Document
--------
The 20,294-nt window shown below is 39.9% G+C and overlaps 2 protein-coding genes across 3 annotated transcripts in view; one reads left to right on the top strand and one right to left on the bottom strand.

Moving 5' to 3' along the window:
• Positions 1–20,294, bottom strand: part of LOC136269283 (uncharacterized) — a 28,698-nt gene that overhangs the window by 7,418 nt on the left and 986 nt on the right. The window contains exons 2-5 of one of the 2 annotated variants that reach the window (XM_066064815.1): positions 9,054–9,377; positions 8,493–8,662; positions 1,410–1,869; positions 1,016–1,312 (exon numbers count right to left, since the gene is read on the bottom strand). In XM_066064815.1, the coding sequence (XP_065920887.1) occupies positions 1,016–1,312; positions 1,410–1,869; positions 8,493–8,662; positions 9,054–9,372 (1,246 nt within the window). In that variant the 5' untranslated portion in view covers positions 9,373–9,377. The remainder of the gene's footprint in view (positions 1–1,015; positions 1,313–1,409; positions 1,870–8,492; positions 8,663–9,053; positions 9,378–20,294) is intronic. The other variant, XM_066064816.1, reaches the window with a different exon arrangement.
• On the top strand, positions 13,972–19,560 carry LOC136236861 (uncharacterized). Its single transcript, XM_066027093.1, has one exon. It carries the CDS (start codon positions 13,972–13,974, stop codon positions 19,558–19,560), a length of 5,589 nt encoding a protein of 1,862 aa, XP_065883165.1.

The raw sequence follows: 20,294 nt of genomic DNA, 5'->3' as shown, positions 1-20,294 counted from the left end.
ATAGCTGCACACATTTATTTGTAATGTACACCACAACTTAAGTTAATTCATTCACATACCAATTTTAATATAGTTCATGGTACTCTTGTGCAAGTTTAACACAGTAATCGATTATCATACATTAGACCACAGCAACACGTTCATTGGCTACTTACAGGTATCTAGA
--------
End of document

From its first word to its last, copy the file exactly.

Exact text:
The 20,294-nt window shown below is 39.9% G+C and overlaps 2 protein-coding genes across 3 annotated transcripts in view; one reads left to right on the top strand and one right to left on the bottom strand.

Moving 5' to 3' along the window:
• Positions 1–20,294, bottom strand: part of LOC136269283 (uncharacterized) — a 28,698-nt gene that overhangs the window by 7,418 nt on the left and 986 nt on the right. The window contains exons 2-5 of one of the 2 annotated variants that reach the window (XM_066064815.1): positions 9,054–9,377; positions 8,493–8,662; positions 1,410–1,869; positions 1,016–1,312 (exon numbers count right to left, since the gene is read on the bottom strand). In XM_066064815.1, the coding sequence (XP_065920887.1) occupies positions 1,016–1,312; positions 1,410–1,869; positions 8,493–8,662; positions 9,054–9,372 (1,246 nt within the window). In that variant the 5' untranslated portion in view covers positions 9,373–9,377. The remainder of the gene's footprint in view (positions 1–1,015; positions 1,313–1,409; positions 1,870–8,492; positions 8,663–9,053; positions 9,378–20,294) is intronic. The other variant, XM_066064816.1, reaches the window with a different exon arrangement.
• On the top strand, positions 13,972–19,560 carry LOC136236861 (uncharacterized). Its single transcript, XM_066027093.1, has one exon. It carries the CDS (start codon positions 13,972–13,974, stop codon positions 19,558–19,560), a length of 5,589 nt encoding a protein of 1,862 aa, XP_065883165.1.

The raw sequence follows: 20,294 nt of genomic DNA, 5'->3' as shown, positions 1-20,294 counted from the left end.
ATAGCTGCACACATTTATTTGTAATGTACACCACAACTTAAGTTAATTCATTCACATACCAATTTTAATATAGTTCATGGTACTCTTGTGCAAGTTTAACACAGTAATCGATTATCATACATTAGACCACAGCAACACGTTCATTGGCTACTTACAGGTATCTAGA